TTIP and GMOs: The European Race to Please America
The amateurishness and subservience of European politicians coming to Washington knows no bounds.
Bavaria has come a long way since the people living there were seen as a bunch of proverbial country bumpkins. Now, the area known as the home of the cool BMW brand, one of the world’s top technical universities, Oktoberfest and the like.
Bavaria, in short, has become a global brand and Bavarians a whole lot more worldly than they used to be.
Just don’t tell that to Christian Schmidt, Germany’s agriculture minister, a man with deep Bavarian roots. After returning from a trip to Washington, he was agog to tell the German evening news that he had wrestled an intriguing new potential concession from the U.S. side in the battle over GMO labeling.
According to the ever-subservient Mr. Schmidt, his American counterpart, the U.S. Secretary of Agriculture, Tom Vilsack, had (unofficially) come up with a great new idea to overcome a big hurdle in the TTIP negotiations.
American food producers might be amenable to allowing the insertion of some tag in the bar code used for food products. That would allow European consumers to scan the code with their smart phones – et voila, they could thus find out whether or not the product they held in their hands contained genetically modified food elements.
A lousy offer
How generous! In order to please our American ally, all Europeans would be required forthwith not only to own a smartphone, but never to forget it on their trip to the supermarket if they want to get the information they seek.
To which proposition the only viable answer by a European agriculture minister should have been: “Are you kidding?”
Apparently, Mr. Schmidt is quite unaware that the Americans, laudably, are the original proponents of the fundamental idea of transparency and disclosure – and of bringing that idea to the domain of consumer protection many years ago. In keeping with that excellent American idea, Europeans chose to require clearly marked labeling of GM foods.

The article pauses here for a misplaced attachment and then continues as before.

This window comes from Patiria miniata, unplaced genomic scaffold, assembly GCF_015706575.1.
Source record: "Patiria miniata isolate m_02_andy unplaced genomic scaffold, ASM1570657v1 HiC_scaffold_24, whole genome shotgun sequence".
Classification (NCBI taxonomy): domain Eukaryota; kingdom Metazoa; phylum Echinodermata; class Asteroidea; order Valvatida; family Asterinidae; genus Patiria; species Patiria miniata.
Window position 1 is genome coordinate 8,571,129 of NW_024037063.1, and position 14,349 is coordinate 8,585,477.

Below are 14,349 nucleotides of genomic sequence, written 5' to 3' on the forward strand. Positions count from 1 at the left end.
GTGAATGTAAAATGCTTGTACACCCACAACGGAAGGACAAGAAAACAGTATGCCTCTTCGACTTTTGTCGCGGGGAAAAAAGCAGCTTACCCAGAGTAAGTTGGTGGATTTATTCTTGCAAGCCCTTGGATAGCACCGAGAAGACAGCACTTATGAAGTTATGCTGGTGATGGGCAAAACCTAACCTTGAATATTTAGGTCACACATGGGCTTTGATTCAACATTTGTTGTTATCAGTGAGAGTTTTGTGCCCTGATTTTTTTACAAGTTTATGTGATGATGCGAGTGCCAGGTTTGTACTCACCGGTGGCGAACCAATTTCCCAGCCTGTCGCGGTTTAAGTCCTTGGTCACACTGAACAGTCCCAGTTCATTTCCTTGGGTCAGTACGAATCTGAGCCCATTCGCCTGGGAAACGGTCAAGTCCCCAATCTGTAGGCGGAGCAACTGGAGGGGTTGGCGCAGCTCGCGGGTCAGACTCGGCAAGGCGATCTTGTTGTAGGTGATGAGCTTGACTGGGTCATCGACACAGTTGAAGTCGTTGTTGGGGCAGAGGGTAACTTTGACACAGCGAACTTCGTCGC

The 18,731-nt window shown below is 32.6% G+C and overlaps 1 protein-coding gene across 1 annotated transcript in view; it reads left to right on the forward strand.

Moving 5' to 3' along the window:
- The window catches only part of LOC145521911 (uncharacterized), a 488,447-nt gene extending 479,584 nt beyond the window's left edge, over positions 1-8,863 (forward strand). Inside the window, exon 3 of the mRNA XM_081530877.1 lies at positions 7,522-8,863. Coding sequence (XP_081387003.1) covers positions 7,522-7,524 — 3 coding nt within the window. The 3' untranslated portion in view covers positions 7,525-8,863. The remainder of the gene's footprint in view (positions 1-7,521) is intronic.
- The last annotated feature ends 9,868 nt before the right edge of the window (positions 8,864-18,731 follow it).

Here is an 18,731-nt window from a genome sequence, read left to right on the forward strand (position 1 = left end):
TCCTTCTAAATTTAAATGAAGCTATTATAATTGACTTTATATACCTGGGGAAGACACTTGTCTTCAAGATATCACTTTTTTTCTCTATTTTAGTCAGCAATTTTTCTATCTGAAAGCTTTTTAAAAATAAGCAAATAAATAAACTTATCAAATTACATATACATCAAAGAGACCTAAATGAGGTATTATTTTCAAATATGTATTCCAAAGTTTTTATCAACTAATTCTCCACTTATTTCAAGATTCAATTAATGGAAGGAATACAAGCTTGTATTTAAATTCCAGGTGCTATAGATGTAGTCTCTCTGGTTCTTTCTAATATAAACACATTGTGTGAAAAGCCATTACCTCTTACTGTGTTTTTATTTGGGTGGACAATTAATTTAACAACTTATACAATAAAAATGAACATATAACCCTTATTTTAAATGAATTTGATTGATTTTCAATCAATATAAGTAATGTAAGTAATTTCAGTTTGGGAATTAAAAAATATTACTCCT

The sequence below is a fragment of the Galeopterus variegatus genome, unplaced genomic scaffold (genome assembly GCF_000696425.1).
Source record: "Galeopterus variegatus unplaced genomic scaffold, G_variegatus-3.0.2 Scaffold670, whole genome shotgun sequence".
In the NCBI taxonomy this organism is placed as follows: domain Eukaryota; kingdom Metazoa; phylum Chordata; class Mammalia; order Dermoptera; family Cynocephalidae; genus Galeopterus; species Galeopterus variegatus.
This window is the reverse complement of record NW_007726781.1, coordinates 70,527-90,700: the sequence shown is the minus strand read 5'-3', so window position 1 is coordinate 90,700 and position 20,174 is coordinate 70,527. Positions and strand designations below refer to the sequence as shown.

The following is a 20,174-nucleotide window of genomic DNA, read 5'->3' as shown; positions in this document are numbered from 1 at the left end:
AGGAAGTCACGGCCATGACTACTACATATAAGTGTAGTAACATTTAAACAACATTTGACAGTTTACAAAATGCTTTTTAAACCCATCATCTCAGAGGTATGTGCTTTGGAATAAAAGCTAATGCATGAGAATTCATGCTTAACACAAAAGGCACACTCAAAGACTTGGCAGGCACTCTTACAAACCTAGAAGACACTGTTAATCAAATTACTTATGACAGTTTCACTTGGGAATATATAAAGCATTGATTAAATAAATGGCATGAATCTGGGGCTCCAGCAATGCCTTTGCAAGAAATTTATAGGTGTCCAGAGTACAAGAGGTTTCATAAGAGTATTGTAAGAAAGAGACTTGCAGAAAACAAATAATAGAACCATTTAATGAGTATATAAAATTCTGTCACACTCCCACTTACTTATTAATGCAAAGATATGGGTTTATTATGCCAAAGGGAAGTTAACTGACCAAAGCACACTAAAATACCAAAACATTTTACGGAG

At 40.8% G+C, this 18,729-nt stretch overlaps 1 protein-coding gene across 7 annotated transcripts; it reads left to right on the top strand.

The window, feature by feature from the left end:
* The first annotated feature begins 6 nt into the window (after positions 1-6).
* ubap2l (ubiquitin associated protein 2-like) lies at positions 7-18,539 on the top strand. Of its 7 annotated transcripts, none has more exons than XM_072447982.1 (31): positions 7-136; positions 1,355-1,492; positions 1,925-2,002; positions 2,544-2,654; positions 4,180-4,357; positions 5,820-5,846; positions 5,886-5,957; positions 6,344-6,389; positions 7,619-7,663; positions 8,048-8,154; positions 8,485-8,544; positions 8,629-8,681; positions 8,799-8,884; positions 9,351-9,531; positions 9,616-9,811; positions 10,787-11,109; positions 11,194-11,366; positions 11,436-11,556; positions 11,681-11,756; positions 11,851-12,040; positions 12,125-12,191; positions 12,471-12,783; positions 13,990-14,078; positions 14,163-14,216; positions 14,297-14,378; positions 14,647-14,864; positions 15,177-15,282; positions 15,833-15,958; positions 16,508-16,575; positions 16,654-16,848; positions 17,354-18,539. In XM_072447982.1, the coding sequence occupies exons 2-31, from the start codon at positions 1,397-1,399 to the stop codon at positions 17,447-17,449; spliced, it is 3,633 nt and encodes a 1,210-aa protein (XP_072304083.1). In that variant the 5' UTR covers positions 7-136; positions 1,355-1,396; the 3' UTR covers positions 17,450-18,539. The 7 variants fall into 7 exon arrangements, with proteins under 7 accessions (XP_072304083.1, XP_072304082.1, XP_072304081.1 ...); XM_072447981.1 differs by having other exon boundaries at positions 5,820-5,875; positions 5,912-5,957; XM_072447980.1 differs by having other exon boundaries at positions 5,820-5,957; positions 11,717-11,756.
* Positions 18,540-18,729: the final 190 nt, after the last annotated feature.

All of that only to find out that U.S. industry, never much concerned about the more circumspect sides of American law and consumer interests, wants Europeans forthwith to fly blind (unless they bring their smartphones, assuming they own one, of course).
The failure of European politicians
What this case illustrates vividly, and why it bears highlighting, is the provincialism of Europe’s politicians, such as Mr. Schmidt.
Put them on a plane to Washington and they believe they are visiting heaven’s gate. Better yet, in their inner minds, they transform themselves into world statesmen, by virtue of having been received at the presumed heaven’s gate.
That they are there to represent and defend European interests, just as skillfully and mercilessly as any American politician would, quickly falls by the wayside.
With those perverse interior mechanisms of motivation, it is no wonder that, whatever stupidity or transparently self-serving idea is thrown their way, they are keen to rush home with that new information to sell it as a major concession.
With politicians like that, it is no wonder that the eventual TTIP deal may be a very raw one from the perspective of European citizens and consumers indeed.